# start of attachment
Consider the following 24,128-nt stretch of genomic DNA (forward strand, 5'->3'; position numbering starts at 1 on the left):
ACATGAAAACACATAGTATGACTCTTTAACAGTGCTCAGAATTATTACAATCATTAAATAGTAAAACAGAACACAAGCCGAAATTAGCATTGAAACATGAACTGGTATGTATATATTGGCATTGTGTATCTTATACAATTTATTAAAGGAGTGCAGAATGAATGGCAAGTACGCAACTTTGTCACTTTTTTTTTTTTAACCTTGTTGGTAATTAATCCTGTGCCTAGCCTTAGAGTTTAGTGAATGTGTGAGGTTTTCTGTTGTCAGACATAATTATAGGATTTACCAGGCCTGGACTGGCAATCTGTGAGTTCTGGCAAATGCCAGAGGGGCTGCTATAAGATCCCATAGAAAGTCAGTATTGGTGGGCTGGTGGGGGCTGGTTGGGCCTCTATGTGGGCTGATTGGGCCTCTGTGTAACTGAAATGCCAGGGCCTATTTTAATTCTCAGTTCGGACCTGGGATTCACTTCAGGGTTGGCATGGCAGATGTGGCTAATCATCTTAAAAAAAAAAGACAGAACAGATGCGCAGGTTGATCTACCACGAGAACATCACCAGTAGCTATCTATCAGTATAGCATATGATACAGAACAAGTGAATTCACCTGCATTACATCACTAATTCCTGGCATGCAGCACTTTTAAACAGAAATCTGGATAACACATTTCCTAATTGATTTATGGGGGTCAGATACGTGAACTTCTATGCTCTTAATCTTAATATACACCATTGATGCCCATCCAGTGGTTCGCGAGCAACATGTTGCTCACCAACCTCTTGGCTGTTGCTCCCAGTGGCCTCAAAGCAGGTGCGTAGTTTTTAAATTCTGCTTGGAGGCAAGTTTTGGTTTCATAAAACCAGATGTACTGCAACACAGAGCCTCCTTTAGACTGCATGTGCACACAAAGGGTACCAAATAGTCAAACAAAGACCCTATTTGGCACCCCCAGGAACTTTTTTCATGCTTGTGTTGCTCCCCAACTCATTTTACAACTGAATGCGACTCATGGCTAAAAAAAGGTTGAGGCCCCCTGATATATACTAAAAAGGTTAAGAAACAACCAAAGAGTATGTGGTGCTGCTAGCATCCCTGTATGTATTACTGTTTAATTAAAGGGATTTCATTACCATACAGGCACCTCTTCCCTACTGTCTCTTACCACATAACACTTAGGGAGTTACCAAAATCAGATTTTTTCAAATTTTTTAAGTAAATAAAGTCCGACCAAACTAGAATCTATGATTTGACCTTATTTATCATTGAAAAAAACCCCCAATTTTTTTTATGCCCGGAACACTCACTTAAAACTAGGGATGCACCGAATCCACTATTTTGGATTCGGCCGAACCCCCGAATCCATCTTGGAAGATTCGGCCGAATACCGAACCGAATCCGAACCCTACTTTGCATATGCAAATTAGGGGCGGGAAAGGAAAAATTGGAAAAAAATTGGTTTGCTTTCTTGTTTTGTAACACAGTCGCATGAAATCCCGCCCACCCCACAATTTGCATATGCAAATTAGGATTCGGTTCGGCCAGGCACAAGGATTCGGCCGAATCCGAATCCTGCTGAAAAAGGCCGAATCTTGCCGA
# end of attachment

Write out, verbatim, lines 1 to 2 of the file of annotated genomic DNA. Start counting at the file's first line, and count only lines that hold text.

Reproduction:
Consider the following 24,128-nt stretch of genomic DNA (forward strand, 5'->3'; position numbering starts at 1 on the left):
ACATGAAAACACATAGTATGACTCTTTAACAGTGCTCAGAATTATTACAATCATTAAATAGTAAAACAGAACACAAGCCGAAATTAGCATTGAAACATGAACTGGTATGTATATATTGGCATTGTGTATCTTATACAATTTATTAAAGGAGTGCAGAATGAATGGCAAGTACGCAACTTTGTCACTTTTTTTTTTTTAACCTTGTTGGTAATTAATCCTGTGCCTAGCCTTAGAGTTTAGTGAATGTGTGAGGTTTTCTGTTGTCAGACATAATTATAGGATTTACCAGGCCTGGACTGGCAATCTGTGAGTTCTGGCAAATGCCAGAGGGGCTGCTATAAGATCCCATAGAAAGTCAGTATTGGTGGGCTGGTGGGGGCTGGTTGGGCCTCTATGTGGGCTGATTGGGCCTCTGTGTAACTGAAATGCCAGGGCCTATTTTAATTCTCAGTTCGGACCTGGGATTCACTTCAGGGTTGGCATGGCAGATGTGGCTAATCATCTTAAAAAAAAAAGACAGAACAGATGCGCAGGTTGATCTACCACGAGAACATCACCAGTAGCTATCTATCAGTATAGCATATGATACAGAACAAGTGAATTCACCTGCATTACATCACTAATTCCTGGCATGCAGCACTTTTAAACAGAAATCTGGATAACACATTTCCTAATTGATTTATGGGGGTCAGATACGTGAACTTCTATGCTCTTAATCTTAATATACACCATTGATGCCCATCCAGTGGTTCGCGAGCAACATGTTGCTCACCAACCTCTTGGCTGTTGCTCCCAGTGGCCTCAAAGCAGGTGCGTAGTTTTTAAATTCTGCTTGGAGGCAAGTTTTGGTTTCATAAAACCAGATGTACTGCAACACAGAGCCTCCTTTAGACTGCATGTGCACACAAAGGGTACCAAATAGTCAAACAAAGACCCTATTTGGCACCCCCAGGAACTTTTTTCATGCTTGTGTTGCTCCCCAACTCATTTTACAACTGAATGCGACTCATGGCTAAAAAAAGGTTGAGGCCCCCTGATATATACTAAAAAGGTTAAGAAACAACCAAAGAGTATGTGGTGCTGCTAGCATCCCTGTATGTATTACTGTTTAATTAAAGGGATTTCATTACCATACAGGCACCTCTTCCCTACTGTCTCTTACCACATAACACTTAGGGAGTTACCAAAATCAGATTTTTTCAAATTTTTTAAGTAAATAAAGTCCGACCAAACTAGAATCTATGATTTGACCTTATTTATCATTGAAAAAAACCCCCAATTTTTTTTATGCCCGGAACACTCACTTAAAACTAGGGATGCACCGAATCCACTATTTTGGATTCGGCCGAACCCCCGAATCCATCTTGGAAGATTCGGCCGAATACCGAACCGAATCCGAACCCTACTTTGCATATGCAAATTAGGGGCGGGAAAGGAAAAATTGGAAAAAAATTGGTTTGCTTTCTTGTTTTGTAACACAGTCGCATGAAATCCCGCCCACCCCACAATTTGCATATGCAAATTAGGATTCGGTTCGGCCAGGCACAAGGATTCGGCCGAATCCGAATCCTGCTGAAAAAGGCCGAATCTTGCCGA